Parents bring their bar mitzva boys and bat mitzva girls to tour projects as a lesson in social responsibility.
Newly married couples, flush with their own happiness want to engage
with people less fortunate than themselves. American religious and
community leaders also come to Draiman to see the reality of Israeli
society so they can better understand the country.
At first, some projects didn’t understand why they should host visitors
who weren’t about to make a donation. Over time, they have adopted
Draiman’s long-term view.
“I have countless examples of people who have visited a place and later
gone back and included it in their wedding registry or a bar mitzva boy
has included it in his bar mitzva project,” Draiman said.
He said the key to the attraction of his tours is the term “tzedaka” – which combines “righteousness,” “charity” and “justice.”
“I use the word in the broadest terms possible to include not only money
but your time and your effort and anything that goes into making the
world a better place to be,” Draiman said.
“A lot of it revolves around the money, the financial end, but it’s more than that.
Tzedaka is translated best as ‘righteous giving’ or ‘giving rightly.’”
Draiman’s work has brought him into contact with people he labels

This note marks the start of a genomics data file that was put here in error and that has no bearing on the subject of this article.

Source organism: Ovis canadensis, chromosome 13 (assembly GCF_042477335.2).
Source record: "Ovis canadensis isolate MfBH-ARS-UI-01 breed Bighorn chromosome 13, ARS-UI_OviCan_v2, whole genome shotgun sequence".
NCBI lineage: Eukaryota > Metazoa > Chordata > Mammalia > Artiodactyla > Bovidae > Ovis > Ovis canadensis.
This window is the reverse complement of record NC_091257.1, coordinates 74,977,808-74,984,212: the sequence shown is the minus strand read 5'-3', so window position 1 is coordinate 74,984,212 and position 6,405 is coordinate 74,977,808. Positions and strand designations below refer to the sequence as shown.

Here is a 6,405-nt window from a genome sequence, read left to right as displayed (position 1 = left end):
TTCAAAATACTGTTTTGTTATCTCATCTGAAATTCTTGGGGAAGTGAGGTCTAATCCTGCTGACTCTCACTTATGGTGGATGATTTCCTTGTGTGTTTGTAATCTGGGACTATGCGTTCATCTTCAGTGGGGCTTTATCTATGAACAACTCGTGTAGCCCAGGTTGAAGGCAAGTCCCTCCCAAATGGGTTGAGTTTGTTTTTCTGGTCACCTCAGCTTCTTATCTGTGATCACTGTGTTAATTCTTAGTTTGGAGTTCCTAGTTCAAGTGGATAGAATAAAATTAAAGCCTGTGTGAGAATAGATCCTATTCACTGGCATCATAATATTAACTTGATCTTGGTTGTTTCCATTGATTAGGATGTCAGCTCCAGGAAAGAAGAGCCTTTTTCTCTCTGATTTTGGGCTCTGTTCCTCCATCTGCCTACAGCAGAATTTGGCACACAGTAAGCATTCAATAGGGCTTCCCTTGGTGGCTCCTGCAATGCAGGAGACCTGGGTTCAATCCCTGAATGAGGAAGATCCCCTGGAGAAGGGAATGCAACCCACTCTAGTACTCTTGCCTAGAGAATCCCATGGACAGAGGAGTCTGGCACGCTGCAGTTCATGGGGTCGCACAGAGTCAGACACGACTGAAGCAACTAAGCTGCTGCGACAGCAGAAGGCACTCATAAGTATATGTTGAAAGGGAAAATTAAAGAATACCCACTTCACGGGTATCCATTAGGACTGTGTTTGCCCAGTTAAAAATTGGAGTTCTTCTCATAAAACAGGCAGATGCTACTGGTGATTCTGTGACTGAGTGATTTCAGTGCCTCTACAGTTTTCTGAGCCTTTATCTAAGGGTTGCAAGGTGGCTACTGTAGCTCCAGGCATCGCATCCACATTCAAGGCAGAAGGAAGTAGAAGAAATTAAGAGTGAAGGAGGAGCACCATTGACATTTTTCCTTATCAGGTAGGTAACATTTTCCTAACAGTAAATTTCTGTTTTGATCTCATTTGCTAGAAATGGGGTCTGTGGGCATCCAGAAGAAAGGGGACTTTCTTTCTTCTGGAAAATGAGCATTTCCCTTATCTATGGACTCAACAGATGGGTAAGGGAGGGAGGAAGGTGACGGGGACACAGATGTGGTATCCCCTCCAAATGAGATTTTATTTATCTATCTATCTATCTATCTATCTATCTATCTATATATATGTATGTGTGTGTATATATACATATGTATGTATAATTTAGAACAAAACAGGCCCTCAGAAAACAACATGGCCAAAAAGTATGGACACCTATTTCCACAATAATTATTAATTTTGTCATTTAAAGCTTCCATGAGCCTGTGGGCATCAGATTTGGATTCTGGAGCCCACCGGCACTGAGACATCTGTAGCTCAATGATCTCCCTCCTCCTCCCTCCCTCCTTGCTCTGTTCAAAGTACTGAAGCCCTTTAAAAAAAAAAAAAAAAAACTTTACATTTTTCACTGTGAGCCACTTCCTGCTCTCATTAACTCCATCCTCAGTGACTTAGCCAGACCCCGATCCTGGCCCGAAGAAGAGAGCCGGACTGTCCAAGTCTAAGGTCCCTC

“heroes” – ordinary individuals who help the people around them in an
“If someone calls me up on the phone and says, ‘I’ve got this really great place I want you to hear about,’ I’ll listen.
But if you call me up and say, ’I want you to meet this incredible person,’ my ears really prick up,” he said.
Some of Draiman’s favorite heroes include Bracha Kapach, the wife of a
Jerusalem rabbi who feeds more than 1,100 poor people every week and
more than 20,000 at Pessah; the “chicken lady,” who provided a fresh
chicken every week for several hundred poor families even when she was
well into her 90s; and Avshalom Beni, who uses dogs and cats to provide
therapy for Holocaust survivors and children with behavioral problems.
When Draiman introduces philanthropists like the Gallatins to these unsung heroes, lives can be changed on all sides.